Halo is effectively a military sci-fi action movie, its not meant for an open world game, which tends to be slower paced. Its not about a wanderer who walks between settlements of non-combatants doing minor quests for them. Its about a super soldier with a mission. You interact with other military personel almost exclusively, they shouldn't be sitting on their butts giving you side quests, they should be helping you take the fight to the enemy.
Open word game worlds are inherently actually small. To cut down on dead space and let developers focus on what matters, open worlds are small compared to the scale of halo's stories. Heck, between the 2nd and 3rd levels of CE chief travels a longer distance than is possible in any current open world game. Open world would oddly enough completely destroy the scale of halo.
Halo CE had balanced openness with a sense of urgency perfectly.
True, and I'd add: marines perform abysmally when facing enemies (as opposed to facing you when you aggravate them). The two common ways to rectify this glaring issue have been to bestow onto them more health/armor (as in Halo 2) or to increase their numbers.
Reach introduced the concept of marine fireteams that would follow the player after encountering him, but it was mostly in theory, limited to five soldiers, and they often died too quickly. Not sure how H5 implemented it. In Halo CE (Halo, TnR, AotCR) and H3 (The Storm), there were situations where human NPCs who had been saved would progress alongside the player and you could ideally gather up to 16
of them. This would be a way to increase their numbers without giving them an overwhelming advantage from the onset, since it'd be optional to rescue them. But then don't make it near impossible to rescue them, as is the case with the stranded marines on 343GS and Floodgate. More like the ones you find on Infinity.
Of course, devs could actually try to improve marine AI to perform better, but marines shouldn't outshine Chief so the Bungie philosophy of keeping them dumbed down and barely tolerable is somewhat understandable. H3 Arby and HR Noble Team are examples of intrusive NPCs (although I liked Arby). On Nightfall, Jun completely destroys any chance at stealth. I believe there's a way to prevent him from alerting everyone, but the player shouldn't have to go out of his way to arrange this. Commands to stop them from making off with vehicles and charging senselessly into battle will likely circumvent their deficiencies, but I haven't actually played H5 so I don't know what Blue Team is like.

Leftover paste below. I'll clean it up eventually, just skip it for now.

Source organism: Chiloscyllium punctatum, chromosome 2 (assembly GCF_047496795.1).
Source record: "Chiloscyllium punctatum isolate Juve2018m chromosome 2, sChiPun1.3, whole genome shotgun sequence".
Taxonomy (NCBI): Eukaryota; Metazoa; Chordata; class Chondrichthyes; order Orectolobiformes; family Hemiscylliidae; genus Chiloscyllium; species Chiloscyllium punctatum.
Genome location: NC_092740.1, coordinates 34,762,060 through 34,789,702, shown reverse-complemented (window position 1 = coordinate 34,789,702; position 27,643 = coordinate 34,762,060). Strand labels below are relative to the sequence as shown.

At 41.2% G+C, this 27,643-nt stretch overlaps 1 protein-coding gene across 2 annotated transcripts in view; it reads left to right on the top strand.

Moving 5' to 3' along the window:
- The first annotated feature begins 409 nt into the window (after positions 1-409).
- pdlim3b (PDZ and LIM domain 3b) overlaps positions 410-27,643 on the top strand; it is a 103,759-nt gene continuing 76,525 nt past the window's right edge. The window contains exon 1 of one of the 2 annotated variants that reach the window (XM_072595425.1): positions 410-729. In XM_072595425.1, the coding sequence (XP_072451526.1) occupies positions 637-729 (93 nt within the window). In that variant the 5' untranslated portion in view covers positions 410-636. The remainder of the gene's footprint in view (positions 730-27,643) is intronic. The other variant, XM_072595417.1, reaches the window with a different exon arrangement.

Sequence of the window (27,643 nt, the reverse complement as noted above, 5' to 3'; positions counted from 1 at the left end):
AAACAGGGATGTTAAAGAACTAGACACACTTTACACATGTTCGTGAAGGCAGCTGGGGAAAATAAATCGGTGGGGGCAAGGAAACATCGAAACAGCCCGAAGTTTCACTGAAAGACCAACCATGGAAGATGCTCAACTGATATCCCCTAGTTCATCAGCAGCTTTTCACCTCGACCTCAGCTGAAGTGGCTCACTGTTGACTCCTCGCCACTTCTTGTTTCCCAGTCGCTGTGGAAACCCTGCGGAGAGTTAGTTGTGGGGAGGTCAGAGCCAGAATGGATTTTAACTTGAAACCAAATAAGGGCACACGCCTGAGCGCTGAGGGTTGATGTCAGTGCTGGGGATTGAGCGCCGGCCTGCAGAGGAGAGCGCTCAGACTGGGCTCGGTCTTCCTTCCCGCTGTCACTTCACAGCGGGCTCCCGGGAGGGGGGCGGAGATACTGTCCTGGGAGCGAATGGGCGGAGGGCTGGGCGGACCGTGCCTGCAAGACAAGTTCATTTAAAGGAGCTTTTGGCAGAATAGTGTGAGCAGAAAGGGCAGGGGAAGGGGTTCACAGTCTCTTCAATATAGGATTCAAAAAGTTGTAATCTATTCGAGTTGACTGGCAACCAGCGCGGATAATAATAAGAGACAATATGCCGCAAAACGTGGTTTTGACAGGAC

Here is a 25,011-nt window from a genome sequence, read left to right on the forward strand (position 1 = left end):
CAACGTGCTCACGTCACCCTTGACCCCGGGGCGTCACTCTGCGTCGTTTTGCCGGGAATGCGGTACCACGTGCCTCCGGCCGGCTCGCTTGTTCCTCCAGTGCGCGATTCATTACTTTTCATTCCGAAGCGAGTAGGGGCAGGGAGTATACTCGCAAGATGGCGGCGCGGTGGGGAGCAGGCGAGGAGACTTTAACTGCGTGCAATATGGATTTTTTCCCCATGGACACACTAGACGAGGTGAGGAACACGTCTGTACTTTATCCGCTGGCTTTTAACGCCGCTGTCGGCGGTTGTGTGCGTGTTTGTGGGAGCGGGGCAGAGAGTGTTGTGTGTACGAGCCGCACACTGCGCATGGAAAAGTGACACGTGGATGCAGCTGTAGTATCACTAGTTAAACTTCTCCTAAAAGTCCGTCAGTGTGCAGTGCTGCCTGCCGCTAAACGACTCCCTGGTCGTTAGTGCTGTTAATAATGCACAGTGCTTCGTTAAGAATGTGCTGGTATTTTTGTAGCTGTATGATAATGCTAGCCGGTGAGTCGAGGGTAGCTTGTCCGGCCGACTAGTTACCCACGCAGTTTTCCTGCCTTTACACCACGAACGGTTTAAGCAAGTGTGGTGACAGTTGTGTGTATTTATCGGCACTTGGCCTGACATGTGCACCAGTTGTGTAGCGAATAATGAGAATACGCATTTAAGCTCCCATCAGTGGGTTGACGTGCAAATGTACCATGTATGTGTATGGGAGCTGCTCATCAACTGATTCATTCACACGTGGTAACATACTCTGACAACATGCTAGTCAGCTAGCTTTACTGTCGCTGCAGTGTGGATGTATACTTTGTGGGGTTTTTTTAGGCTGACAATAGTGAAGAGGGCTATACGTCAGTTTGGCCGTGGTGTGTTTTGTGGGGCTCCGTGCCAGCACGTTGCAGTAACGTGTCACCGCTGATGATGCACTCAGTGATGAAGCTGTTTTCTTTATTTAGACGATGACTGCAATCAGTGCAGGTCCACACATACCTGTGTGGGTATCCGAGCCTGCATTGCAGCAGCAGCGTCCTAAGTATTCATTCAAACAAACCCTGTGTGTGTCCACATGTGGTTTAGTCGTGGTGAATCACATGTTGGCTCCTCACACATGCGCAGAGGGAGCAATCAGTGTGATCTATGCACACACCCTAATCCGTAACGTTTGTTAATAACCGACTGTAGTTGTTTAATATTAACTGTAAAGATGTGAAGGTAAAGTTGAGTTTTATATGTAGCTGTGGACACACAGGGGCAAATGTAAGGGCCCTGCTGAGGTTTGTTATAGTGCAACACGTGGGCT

(while still being linear), noted as HCE missions Halo and TnR, seem to work better than an open world
scenario. Even H3 missions The Ark and The Covenant furnish good examples.
More open levels like Halo: CE would be good, but I don't think I would want an open world. I wouldn't mind gigantic levels with multiple objectives which a player can approach in any order that they prefer. Think the mission objectives of Halo: CE's Halo or Halo 4's Shutdown, but on a level the size of Forge World in Halo: Reach. A hub world like Halo 3: ODST's Mombasa Streets might also work.
But creating a Halo game with a Far Cry-like open world? I think that would be really limiting for Halo Infinite's gameplay and storytelling.
Shutdown seems to get overlooked due to the shortcut (although from a speedrunning standpoint, it's much appreciated). The easter eggs (power weapon spawns) were largely irrelevant even when playing through the game normally, since they weren't really needed to even the odds. I think there'd have been more urgency on that mission if there had been marines or even Covie separatists stranded in those towers (optional rescue, of course).
Mombasa Streets managed to make repetitive environments and backtracking work (a common complaint for HCE missions), although it lacked the actual stealth element.